Julie Plott says she moved to Davidson County specifically because she found a suitable, secluded location to breed and research endangered and threatened animal species.
When she located a house for sale on 61/2 wooded acres off Swicegood Road in Tyro last year, she thought it was just right for her.
She says the first thing she did was talk to the county manager and planner to be sure what she planned would not violate any county regulations.
"I meant to be private and that's what I intend to be," she explained.
But it didn't take long after Plott built an enclosure for Sasha, a 450-pound lioness she has owned since the feline was a cub, to attract more attention than she wanted.
When Sasha roars, she scares the neighbors.
"I'm sympathetic to their concerns," Plott said. "It's not every day that a lion moves into town."
Plott installed an 8-foot wooden perimeter fence to keep out prying eyes and mischievous trespassers, like the television news crews that showed up without her permission.
Shielded from view is a 2,000-square-foot fenced area where Sasha lives with a 45-pound Welsh Corgi mixed-breed dog named Mo.
The two animals have been together for six years, Plott said, as an ongoing experiment in interspecies bonding.
"I operate a business as well as a nonprofit organization," she explained. "My animals are not kept as pets, but rather they are used in breeding programs or in behavioral research studies."
Plott studied zoology at North Carolina State University and received her bachelor of science in recreation management from Appalachian State University.
Her concentration was in outdoor experiential education.
She is a member of the Feline Conservation Federation, the Simian Society of America and the American Association of Zookeepers.
Through her business, Ambassador Exotics, Plott raises captive-bred exotic animals and prepares them for human interaction at environmental education facilities.
Among her current animals are two African servals, three cotton-top tamarins, two Greater African bush babies, an owl monkey and two goats.
A yearlong county moratorium on exotic animals that expired Tuesday so affected that part of her operation that she had to go to work at her father's store in High Point to replace the income.
Being away also takes time from her research.
"Through my nonprofit, The Zoological Studies Foundation, I research practical ways for animal care facilities and owners of captive species to provide environmental enrichment for their animals," Plott said.
She disagrees with some animal rights activists who believe no wild animals should be captive.
As natural habitats disappear, she believes it is inevitable they will be bred in captivity, and she is interested in discovering ways to improve their quality of life.
She said her mission is to be a "good steward of God's creatures."
Plott said she had not only been harmed by the moratorium but would be severely affected by a proposed exotic animal ordinance if it is adopted in its present form.
"I have taken every effort to ensure the public's safety and the well-being of my animals," she said. "I exceed all the regulations. I could have spent about $5,000, but I spent $20,000."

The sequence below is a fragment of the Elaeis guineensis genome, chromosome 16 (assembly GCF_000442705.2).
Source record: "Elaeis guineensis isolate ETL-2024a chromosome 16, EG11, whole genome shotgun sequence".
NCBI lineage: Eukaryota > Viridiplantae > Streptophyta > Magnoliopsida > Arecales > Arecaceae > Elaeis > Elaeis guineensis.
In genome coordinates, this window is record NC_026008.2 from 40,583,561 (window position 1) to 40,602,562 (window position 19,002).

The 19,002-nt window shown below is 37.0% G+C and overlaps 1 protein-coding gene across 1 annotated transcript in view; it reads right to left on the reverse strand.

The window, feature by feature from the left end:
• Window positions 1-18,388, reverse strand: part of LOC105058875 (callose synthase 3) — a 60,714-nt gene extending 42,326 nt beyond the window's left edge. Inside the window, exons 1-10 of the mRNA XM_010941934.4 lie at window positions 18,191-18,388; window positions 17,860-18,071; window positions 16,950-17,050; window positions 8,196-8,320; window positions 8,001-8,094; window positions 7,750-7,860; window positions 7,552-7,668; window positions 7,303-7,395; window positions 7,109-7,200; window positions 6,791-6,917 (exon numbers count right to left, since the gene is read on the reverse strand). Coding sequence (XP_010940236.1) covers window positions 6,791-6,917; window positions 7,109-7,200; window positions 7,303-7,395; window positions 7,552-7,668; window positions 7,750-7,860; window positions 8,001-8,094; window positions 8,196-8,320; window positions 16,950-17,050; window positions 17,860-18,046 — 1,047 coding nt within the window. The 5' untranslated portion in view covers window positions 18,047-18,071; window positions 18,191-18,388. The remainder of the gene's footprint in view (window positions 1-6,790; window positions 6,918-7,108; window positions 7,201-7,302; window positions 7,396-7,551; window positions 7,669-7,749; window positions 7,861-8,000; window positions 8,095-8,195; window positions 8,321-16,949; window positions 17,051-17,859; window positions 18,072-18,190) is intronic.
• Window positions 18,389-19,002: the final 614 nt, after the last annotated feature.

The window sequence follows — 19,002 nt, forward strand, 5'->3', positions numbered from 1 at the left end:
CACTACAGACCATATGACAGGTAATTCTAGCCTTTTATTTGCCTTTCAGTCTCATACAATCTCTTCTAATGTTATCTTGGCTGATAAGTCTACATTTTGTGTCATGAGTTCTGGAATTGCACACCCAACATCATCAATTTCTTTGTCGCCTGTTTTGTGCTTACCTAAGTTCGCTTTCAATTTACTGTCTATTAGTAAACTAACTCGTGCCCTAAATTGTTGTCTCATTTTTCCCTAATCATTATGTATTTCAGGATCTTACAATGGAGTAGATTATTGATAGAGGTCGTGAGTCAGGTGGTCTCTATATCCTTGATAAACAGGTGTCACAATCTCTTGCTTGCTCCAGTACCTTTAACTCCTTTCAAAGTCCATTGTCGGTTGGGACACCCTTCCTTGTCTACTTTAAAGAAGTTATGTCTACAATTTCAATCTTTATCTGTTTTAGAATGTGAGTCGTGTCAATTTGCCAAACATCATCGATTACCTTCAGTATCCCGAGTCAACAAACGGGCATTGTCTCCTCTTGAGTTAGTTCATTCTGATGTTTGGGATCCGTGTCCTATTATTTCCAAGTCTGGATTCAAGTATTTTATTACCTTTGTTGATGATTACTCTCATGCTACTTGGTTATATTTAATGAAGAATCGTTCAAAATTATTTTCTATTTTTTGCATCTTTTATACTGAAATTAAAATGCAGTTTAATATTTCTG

The enclosure is constructed of 9-gauge chain-link fencing that is 12 feet tall.
The 4-inch poles are sunk in concrete below the ground. Entry requires passing through two doors, and each lock has a different key.
"This is a 100 percent no-contact facility," Plott explained. "Nobody has to touch her."
The den looks like an 8-by-8-foot outbuilding with no windows.
It has double-guillotine doors on each side.
The first door is made of chain link fencing material, the second of heavy wood backed by metal plating.
One set of doors are designed for a transport cage to be fastened to it when the lion is removed from the enclosure, as was the case Oct. 6 when Sasha had to have a full hysterectomy.
Plott said she discovered ovarian tumors have caused the lioness to roar more than normal in past months.
Asked if there was a possibility the lion might escape if a storm blew a tree down, collapsing the fence, Plott said it was very unlikely.
She said the lion goes into the den whenever there is a storm because the noise frightens the animal.
"She wouldn't go anywhere," Plott assured. "Lions are very territorial. This is her home."
She also pointed to the secondary 8-foot wooden fence, which she said the lion is incapable of leaping over and cannot climb because the front paws are declawed.
Sgt. Rusty Everhart, a county animal control officer, said he has visited Plott's facility. He called her safeguards "more than adequate."
"She's got a class act," Everhart said. "She's really gone above and beyond what most folks ever think of doing."
Plott has followed the development of the ordinance from the beginning and attended most of the committee meetings.
She has many points of disagreement with the final draft but hopes specifically to see an exemption extended to USDA-licensed facilities like hers.
"I am in agreement that Davidson County should have reasonable exotic animal ordinances that limit the ownership to USDA licensees of certain larger exotic animals, such as lions and bears," Plott said.
"This ordinance confuses the issue between pets and animals that would, should or could only legally be owned, bred or exhibited by permitted and licensed businesses and organizations."